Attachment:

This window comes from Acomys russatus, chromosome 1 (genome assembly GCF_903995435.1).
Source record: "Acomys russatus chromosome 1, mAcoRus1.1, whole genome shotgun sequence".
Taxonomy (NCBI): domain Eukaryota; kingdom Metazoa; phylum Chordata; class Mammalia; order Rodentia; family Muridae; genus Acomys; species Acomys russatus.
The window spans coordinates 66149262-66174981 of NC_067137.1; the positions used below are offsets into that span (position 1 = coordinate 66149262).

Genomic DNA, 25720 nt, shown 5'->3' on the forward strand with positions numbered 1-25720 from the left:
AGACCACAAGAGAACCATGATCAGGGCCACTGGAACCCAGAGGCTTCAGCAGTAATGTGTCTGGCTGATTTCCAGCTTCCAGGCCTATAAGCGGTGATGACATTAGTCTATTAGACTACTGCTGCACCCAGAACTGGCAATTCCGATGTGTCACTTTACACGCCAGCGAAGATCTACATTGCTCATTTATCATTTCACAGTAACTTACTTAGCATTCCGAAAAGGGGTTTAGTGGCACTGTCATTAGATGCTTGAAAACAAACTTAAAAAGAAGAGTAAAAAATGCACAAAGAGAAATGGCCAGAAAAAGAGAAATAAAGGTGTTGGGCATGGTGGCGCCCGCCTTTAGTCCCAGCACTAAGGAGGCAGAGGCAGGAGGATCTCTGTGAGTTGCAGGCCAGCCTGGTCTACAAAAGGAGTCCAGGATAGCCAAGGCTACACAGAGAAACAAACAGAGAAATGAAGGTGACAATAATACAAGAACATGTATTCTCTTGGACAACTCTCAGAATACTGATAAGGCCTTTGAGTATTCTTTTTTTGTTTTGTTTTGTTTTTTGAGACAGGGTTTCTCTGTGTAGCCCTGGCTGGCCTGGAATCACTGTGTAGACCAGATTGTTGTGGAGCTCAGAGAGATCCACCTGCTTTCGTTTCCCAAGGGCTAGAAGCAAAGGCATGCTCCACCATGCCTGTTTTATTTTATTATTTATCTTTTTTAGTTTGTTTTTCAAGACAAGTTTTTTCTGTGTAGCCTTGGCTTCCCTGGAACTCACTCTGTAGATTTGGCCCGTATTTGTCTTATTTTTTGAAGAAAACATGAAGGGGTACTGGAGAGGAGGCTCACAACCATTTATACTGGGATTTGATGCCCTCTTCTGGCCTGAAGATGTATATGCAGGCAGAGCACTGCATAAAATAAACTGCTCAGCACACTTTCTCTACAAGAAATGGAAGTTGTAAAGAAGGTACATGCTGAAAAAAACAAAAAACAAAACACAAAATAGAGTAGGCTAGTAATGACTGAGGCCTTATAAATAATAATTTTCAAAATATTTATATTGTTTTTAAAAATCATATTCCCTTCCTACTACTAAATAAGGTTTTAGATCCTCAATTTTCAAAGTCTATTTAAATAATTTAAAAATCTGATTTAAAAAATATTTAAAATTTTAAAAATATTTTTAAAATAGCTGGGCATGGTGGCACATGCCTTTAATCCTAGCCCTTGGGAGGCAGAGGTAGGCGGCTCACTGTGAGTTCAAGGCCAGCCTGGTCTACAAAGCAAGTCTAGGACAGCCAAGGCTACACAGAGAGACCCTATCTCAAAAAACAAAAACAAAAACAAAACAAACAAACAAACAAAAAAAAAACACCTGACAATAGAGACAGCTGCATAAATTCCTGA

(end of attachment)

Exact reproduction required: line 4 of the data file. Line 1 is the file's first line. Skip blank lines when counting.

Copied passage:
The window spans coordinates 66149262-66174981 of NC_067137.1; the positions used below are offsets into that span (position 1 = coordinate 66149262).